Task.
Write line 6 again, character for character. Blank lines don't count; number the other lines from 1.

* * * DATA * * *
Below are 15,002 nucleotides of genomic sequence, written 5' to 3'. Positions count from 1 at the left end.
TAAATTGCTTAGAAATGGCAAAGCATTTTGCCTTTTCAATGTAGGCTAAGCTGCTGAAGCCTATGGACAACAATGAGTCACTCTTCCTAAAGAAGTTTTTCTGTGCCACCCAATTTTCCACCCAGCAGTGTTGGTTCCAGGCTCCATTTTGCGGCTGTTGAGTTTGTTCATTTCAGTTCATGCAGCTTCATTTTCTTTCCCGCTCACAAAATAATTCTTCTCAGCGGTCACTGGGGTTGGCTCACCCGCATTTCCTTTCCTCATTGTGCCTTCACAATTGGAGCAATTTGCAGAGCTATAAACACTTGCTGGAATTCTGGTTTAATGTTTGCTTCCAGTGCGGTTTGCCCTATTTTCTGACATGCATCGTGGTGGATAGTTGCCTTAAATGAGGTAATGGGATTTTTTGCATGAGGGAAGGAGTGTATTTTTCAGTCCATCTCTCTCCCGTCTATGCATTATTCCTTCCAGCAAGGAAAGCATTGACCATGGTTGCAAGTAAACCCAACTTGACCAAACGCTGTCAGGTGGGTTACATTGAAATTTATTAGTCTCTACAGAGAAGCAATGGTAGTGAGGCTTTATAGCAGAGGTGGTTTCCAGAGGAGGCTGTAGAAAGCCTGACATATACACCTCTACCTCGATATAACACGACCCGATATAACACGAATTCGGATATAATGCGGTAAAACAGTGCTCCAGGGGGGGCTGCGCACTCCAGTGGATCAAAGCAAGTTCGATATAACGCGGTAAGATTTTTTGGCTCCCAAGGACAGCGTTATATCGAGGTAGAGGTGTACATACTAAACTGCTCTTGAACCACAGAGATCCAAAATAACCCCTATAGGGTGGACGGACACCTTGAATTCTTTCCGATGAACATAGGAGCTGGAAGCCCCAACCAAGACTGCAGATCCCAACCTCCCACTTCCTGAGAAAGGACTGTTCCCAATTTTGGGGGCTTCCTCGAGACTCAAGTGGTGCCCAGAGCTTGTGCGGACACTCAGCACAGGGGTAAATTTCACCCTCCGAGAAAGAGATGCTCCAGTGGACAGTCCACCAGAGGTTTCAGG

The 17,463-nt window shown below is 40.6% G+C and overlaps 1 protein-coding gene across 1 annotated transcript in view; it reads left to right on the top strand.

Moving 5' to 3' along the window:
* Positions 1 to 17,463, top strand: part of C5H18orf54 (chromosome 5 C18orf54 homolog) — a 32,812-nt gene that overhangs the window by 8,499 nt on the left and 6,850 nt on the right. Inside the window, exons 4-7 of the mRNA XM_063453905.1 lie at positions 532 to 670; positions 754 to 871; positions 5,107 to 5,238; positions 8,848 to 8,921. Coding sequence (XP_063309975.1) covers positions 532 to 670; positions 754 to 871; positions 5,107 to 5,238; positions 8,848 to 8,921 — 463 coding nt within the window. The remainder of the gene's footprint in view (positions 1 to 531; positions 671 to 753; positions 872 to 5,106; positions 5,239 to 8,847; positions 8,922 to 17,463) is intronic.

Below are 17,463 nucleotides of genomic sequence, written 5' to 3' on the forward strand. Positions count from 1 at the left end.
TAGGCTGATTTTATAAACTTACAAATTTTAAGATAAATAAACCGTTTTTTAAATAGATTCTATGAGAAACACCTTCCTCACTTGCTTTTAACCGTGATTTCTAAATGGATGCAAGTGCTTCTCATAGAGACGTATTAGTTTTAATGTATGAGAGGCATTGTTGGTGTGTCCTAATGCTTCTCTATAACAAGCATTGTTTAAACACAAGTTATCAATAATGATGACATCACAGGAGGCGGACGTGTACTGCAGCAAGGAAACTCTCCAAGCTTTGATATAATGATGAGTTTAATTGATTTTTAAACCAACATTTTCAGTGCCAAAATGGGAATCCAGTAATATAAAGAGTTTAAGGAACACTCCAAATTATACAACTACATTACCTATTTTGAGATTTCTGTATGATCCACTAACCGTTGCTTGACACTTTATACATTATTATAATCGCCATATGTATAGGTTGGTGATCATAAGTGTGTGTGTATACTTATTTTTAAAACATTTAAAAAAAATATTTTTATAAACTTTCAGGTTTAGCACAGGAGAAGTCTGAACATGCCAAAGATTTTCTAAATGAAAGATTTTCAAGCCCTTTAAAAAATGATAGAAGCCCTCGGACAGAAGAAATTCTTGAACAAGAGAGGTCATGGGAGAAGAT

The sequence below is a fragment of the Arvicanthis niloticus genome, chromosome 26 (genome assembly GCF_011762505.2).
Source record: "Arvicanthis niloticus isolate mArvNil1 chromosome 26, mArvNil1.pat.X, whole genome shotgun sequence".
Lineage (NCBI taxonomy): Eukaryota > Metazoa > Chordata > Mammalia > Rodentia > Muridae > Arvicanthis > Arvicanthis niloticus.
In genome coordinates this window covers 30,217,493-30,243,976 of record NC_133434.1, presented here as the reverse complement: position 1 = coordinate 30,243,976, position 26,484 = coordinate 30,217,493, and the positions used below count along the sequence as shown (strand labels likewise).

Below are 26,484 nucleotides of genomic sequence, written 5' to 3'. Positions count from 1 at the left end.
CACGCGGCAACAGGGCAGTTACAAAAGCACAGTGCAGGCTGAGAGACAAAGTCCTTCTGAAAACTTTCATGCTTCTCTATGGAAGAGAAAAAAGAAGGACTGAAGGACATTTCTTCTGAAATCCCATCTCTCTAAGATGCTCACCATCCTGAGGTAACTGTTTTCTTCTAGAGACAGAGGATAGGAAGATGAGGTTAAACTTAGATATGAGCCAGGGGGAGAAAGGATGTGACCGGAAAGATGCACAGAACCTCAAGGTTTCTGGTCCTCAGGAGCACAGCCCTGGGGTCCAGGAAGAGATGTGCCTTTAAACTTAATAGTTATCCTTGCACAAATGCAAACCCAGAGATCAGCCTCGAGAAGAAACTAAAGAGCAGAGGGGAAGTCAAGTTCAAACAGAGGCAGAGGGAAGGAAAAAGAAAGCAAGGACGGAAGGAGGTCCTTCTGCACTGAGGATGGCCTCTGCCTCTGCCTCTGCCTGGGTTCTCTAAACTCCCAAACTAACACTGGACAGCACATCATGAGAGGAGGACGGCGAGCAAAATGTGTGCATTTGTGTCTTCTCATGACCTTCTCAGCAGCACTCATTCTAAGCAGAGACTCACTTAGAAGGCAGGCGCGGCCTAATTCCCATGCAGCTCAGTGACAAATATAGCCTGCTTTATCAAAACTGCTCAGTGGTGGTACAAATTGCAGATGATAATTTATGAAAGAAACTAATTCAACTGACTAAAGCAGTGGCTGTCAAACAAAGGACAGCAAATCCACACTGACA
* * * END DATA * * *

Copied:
Below are 17,463 nucleotides of genomic sequence, written 5' to 3' on the forward strand. Positions count from 1 at the left end.